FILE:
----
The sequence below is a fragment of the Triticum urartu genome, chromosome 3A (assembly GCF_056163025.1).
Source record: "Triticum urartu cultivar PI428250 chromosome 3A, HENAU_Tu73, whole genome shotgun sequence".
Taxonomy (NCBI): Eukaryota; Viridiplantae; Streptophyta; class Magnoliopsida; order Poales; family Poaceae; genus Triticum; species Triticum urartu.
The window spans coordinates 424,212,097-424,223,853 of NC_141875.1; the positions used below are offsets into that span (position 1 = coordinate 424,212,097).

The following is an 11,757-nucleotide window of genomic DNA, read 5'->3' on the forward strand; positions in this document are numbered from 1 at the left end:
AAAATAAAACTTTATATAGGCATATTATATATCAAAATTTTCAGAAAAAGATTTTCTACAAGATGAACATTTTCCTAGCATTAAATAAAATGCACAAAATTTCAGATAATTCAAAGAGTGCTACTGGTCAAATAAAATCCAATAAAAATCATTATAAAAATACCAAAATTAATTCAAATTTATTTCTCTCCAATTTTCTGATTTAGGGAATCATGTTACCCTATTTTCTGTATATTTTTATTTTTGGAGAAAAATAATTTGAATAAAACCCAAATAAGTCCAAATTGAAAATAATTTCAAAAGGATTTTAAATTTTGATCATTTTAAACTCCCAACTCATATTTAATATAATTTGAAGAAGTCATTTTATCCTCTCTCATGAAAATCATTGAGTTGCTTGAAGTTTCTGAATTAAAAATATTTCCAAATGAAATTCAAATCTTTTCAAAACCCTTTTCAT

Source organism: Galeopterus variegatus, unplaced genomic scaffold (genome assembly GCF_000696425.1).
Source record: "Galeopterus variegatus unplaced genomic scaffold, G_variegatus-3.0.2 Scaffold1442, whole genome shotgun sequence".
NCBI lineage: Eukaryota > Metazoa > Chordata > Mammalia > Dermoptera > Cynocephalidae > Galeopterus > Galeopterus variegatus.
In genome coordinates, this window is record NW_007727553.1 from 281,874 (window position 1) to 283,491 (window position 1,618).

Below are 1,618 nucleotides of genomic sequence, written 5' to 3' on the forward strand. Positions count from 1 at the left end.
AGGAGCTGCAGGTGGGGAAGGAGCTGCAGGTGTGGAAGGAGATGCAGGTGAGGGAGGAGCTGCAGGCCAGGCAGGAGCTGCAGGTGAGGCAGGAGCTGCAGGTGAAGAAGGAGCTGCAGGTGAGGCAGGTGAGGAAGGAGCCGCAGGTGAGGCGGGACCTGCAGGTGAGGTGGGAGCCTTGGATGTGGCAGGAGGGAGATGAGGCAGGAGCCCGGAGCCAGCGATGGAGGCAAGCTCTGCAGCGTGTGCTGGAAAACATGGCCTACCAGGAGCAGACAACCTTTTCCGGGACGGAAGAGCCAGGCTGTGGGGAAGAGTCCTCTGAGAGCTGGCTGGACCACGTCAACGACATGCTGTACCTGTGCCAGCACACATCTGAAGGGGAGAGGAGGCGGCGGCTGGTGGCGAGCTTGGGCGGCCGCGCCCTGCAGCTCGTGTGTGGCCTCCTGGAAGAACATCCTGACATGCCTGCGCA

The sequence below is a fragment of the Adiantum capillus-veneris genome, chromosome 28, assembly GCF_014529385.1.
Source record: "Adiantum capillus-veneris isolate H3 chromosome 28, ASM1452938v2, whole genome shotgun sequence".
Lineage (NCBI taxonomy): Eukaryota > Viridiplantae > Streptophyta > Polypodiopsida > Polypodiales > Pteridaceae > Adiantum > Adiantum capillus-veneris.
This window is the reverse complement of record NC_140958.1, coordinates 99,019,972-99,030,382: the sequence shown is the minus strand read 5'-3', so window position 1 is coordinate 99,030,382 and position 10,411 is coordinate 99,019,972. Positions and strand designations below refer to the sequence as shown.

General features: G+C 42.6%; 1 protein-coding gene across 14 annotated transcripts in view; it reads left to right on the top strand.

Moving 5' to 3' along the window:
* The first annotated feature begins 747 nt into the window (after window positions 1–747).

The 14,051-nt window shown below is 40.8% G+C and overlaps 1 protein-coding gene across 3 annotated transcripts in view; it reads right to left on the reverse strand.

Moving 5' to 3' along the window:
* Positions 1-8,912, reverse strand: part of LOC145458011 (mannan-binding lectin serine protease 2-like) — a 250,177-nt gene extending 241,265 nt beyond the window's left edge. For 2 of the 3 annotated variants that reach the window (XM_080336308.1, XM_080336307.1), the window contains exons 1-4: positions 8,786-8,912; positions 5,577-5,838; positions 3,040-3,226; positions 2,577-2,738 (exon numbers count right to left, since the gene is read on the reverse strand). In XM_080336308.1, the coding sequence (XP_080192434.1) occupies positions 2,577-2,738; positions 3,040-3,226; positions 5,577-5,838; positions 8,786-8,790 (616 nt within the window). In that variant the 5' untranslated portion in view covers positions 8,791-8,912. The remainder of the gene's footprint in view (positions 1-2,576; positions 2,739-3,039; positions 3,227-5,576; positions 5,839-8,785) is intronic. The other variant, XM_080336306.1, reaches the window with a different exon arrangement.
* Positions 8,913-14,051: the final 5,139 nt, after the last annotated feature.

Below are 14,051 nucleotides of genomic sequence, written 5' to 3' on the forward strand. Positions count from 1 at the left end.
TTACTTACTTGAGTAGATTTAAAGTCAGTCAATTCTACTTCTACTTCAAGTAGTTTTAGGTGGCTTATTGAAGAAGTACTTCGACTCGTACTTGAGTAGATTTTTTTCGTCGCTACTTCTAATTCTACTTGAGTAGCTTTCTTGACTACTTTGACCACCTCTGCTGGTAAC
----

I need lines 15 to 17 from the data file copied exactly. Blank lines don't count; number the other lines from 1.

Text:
Lineage (NCBI taxonomy): Eukaryota > Viridiplantae > Streptophyta > Polypodiopsida > Polypodiales > Pteridaceae > Adiantum > Adiantum capillus-veneris.
This window is the reverse complement of record NC_140958.1, coordinates 99,019,972-99,030,382: the sequence shown is the minus strand read 5'-3', so window position 1 is coordinate 99,030,382 and position 10,411 is coordinate 99,019,972. Positions and strand designations below refer to the sequence as shown.

General features: G+C 42.6%; 1 protein-coding gene across 14 annotated transcripts in view; it reads left to right on the top strand.